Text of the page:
3 Perceptual source-coding and lossy compression
Source coding is the representation of a phenomenon such as a sound or an image in a form suitable for communication or storage. You are probably familiar with the example of digital sampling for creating digital representation of sounds or images. Prior to transmission, such representations often have error control incorporated, as you saw earlier. There is more to source coding than just sampling, though, because of the desirability of representing a source as efficiently as possible. Usually this means using as few bits as possible, consistent with achieving a desired level of fidelity to the original source. This raises the issue of data compression, and in particular lossy compression which I will look at shortly. Lossy compression is widely used in the source coding of sound, images and video. MP3 and JPEG files use lossy compression. Usually this compression relies on human perceptual characteristics that enable some data to be discarded with no apparent degradation.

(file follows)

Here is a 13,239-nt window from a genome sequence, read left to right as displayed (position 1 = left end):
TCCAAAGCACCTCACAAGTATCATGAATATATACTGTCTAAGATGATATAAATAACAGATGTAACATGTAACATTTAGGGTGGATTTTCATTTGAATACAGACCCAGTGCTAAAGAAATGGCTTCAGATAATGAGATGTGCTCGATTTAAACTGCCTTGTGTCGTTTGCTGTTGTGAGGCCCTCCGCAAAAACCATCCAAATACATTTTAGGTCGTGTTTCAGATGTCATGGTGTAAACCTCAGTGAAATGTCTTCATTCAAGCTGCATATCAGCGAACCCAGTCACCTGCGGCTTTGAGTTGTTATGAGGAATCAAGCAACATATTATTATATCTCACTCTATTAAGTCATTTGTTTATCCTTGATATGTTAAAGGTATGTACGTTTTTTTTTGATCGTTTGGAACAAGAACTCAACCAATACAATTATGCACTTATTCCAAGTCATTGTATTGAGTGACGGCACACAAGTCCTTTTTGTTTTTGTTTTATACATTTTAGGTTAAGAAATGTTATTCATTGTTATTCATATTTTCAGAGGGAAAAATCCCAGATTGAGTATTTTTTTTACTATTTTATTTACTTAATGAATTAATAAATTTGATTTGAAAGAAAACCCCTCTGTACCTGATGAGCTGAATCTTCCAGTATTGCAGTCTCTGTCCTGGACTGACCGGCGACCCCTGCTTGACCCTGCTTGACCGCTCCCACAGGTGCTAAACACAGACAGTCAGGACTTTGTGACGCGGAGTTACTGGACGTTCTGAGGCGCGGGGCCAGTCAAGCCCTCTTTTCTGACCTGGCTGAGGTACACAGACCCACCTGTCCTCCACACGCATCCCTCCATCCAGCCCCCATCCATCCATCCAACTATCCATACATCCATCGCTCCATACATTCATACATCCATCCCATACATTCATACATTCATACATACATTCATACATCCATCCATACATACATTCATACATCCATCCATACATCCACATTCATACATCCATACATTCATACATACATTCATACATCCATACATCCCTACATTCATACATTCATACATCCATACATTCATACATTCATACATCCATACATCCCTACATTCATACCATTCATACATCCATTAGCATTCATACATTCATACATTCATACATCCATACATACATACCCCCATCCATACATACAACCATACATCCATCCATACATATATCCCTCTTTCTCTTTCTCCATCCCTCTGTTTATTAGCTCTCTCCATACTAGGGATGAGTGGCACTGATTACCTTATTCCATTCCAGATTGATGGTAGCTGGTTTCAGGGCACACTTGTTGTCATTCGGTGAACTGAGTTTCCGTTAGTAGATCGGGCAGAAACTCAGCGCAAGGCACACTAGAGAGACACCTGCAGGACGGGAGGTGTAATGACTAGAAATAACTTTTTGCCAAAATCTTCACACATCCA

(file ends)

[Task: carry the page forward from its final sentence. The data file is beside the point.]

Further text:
In this introductory audio, Allan Jones talks to Laurence Dooley, the author of Section 3, about some of the issues from this section.